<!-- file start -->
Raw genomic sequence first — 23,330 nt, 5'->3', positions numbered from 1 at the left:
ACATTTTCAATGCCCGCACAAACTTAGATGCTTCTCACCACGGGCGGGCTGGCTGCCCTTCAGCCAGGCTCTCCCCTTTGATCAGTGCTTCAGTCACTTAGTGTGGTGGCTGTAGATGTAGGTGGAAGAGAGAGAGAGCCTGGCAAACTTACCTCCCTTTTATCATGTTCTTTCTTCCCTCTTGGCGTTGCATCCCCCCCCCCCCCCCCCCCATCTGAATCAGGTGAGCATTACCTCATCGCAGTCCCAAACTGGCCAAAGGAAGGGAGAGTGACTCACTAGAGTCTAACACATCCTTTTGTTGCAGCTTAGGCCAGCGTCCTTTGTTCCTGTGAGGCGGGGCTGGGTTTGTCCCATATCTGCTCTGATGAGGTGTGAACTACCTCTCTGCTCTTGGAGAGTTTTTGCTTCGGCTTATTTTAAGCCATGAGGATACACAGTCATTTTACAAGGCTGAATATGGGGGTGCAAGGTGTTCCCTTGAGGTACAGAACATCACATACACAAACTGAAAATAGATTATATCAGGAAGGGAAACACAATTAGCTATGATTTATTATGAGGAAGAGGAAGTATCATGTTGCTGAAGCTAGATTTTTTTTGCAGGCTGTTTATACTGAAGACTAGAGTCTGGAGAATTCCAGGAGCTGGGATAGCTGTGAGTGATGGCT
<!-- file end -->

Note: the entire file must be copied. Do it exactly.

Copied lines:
Raw genomic sequence first — 23,330 nt, 5'->3', positions numbered from 1 at the left:
ACATTTTCAATGCCCGCACAAACTTAGATGCTTCTCACCACGGGCGGGCTGGCTGCCCTTCAGCCAGGCTCTCCCCTTTGATCAGTGCTTCAGTCACTTAGTGTGGTGGCTGTAGATGTAGGTGGAAGAGAGAGAGAGCCTGGCAAACTTACCTCCCTTTTATCATGTTCTTTCTTCCCTCTTGGCGTTGCATCCCCCCCCCCCCCCCCCCCATCTGAATCAGGTGAGCATTACCTCATCGCAGTCCCAAACTGGCCAAAGGAAGGGAGAGTGACTCACTAGAGTCTAACACATCCTTTTGTTGCAGCTTAGGCCAGCGTCCTTTGTTCCTGTGAGGCGGGGCTGGGTTTGTCCCATATCTGCTCTGATGAGGTGTGAACTACCTCTCTGCTCTTGGAGAGTTTTTGCTTCGGCTTATTTTAAGCCATGAGGATACACAGTCATTTTACAAGGCTGAATATGGGGGTGCAAGGTGTTCCCTTGAGGTACAGAACATCACATACACAAACTGAAAATAGATTATATCAGGAAGGGAAACACAATTAGCTATGATTTATTATGAGGAAGAGGAAGTATCATGTTGCTGAAGCTAGATTTTTTTTGCAGGCTGTTTATACTGAAGACTAGAGTCTGGAGAATTCCAGGAGCTGGGATAGCTGTGAGTGATGGCT